Special Report
The News on Sunday

We probably didn’t need to do this Special Report. Newspaper stories don’t matter when it comes to Indians in Pakistani jails and vice versa. In fact, ‘vice versa’ sums it up. We do to them what they do to us.

Except when the two countries decide to begin talking, yet again! This time a little before the foreign secretary level talks, some Pakistani prisoners were released by India (and vice versa must have happened) and some more were released after the talks. It is the faces of these released prisoners on our television screens and in the next day’s newspapers that shock us into doing this Special Report. The news presenters do not need to state the obvious but they do; majority of these prisoners have lost their mental balance, they announce in a mechanical way.

Beyond these news-making decisions (of releasing a few prisoners here and there) which are received with indifference at best, the process goes on, slowly, reported in a piecemeal fashion and hence failing to make an impact. We don’t know if the news that Sarabjit, the Indian prisoner on death row in Pakistan, is going to meet his sister after 21 years is part of the process that goes on in the background or is a corollary of the foreign secretary level talks.

Judging by the ordeal that his sister Dalbir Singh had to go through once in Pakistan clearly shows it is part of the process where not even an inch is granted with ease. Dalbir, who was here to meet her brother as the purpose stated on her visa, was refused permission to meet him and had to file a writ petition in the Lahore High Court to do so. Yes, it is as absurd as this.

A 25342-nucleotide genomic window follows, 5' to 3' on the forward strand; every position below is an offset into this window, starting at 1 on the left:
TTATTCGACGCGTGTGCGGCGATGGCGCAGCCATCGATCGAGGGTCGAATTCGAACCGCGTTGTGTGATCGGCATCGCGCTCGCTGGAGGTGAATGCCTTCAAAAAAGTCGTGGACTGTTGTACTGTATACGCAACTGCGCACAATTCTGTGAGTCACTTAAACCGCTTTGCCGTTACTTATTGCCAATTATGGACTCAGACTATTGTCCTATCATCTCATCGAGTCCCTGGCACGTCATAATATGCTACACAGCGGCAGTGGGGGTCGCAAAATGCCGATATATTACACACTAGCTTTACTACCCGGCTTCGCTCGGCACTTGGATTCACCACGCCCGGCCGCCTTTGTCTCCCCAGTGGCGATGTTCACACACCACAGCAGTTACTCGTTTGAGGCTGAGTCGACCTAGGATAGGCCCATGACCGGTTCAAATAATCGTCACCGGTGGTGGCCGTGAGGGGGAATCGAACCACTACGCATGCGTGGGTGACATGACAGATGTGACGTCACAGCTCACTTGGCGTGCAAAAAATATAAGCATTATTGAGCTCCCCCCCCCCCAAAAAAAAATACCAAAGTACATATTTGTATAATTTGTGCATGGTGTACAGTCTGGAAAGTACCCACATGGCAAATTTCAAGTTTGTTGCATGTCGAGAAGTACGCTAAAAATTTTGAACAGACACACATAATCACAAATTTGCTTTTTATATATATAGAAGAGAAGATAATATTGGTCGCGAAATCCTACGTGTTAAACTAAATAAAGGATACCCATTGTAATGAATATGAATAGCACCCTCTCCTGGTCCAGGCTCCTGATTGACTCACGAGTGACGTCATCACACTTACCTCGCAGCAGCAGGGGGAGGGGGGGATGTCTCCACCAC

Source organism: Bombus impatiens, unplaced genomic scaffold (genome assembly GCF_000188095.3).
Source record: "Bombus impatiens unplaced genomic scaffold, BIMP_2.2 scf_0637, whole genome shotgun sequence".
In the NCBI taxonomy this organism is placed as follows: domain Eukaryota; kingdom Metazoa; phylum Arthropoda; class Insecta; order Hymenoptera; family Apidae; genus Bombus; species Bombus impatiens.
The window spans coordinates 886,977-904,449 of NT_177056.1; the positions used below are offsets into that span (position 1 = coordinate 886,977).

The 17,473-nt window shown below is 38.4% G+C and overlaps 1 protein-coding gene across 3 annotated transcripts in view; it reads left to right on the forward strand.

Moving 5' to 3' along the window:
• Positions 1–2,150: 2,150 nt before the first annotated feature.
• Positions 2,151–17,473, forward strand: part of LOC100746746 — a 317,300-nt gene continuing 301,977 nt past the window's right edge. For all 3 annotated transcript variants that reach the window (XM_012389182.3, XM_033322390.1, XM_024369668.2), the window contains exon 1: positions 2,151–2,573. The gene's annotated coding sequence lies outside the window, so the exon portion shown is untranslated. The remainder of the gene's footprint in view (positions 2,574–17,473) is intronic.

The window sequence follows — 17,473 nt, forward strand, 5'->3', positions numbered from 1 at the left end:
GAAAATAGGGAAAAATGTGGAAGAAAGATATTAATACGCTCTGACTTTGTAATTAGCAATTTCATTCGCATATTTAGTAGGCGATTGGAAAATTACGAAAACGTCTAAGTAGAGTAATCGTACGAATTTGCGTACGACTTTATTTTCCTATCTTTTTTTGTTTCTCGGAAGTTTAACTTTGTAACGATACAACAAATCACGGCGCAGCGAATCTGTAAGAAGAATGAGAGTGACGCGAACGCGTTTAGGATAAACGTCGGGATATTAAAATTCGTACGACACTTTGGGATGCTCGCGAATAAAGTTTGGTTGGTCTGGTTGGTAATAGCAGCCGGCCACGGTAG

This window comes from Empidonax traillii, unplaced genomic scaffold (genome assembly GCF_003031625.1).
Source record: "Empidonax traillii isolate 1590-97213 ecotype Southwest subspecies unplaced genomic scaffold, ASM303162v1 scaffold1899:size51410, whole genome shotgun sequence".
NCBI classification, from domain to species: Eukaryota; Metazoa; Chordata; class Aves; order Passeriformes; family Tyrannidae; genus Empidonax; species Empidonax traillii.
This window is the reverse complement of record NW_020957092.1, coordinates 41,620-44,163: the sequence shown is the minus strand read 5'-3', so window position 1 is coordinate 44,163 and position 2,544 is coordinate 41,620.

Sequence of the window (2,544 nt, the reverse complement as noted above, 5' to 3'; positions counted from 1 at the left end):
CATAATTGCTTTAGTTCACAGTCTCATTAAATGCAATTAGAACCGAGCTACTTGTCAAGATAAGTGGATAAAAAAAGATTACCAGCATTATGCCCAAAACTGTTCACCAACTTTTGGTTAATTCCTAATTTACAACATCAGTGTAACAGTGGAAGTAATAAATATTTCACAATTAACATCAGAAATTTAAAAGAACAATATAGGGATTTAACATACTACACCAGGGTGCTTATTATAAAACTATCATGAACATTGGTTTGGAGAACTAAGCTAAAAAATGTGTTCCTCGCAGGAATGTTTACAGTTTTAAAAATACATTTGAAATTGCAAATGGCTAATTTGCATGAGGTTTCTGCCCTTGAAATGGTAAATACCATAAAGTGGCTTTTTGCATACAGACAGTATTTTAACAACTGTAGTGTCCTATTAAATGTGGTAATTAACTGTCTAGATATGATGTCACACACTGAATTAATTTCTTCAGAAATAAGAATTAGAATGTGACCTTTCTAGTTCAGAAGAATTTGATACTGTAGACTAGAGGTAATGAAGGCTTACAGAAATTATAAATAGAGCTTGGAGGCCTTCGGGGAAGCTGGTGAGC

Talking of courts, the prisoners in these two countries are made to stay in jails even after they have completed sentences on the largely cooked up charges. The Indian Supreme Court took the lead in asking the government to expedite the release of such prisoners. According to Mr Justice (retd) Nasir Aslam Zahid, member Pakistani-India joint judicial committee on prisoners, the Supreme Court in Pakistan has also taken some good decisions with regard to detainees.

The vice-versa mantra has worked to the advantage of prisoners in another way. Activists and lawyers in the two countries have been working for prisoners of the other country and have managed to help release quite a few of them. All praise to them.

The prisoners’ tales are long and harrowing. Newspaper reports alone will not make the impact the way films like Veer Zaara, Ramchand Pakistani and Mammo will. Will the television images of these deranged released people shake our artistes and writers? We believe they should.

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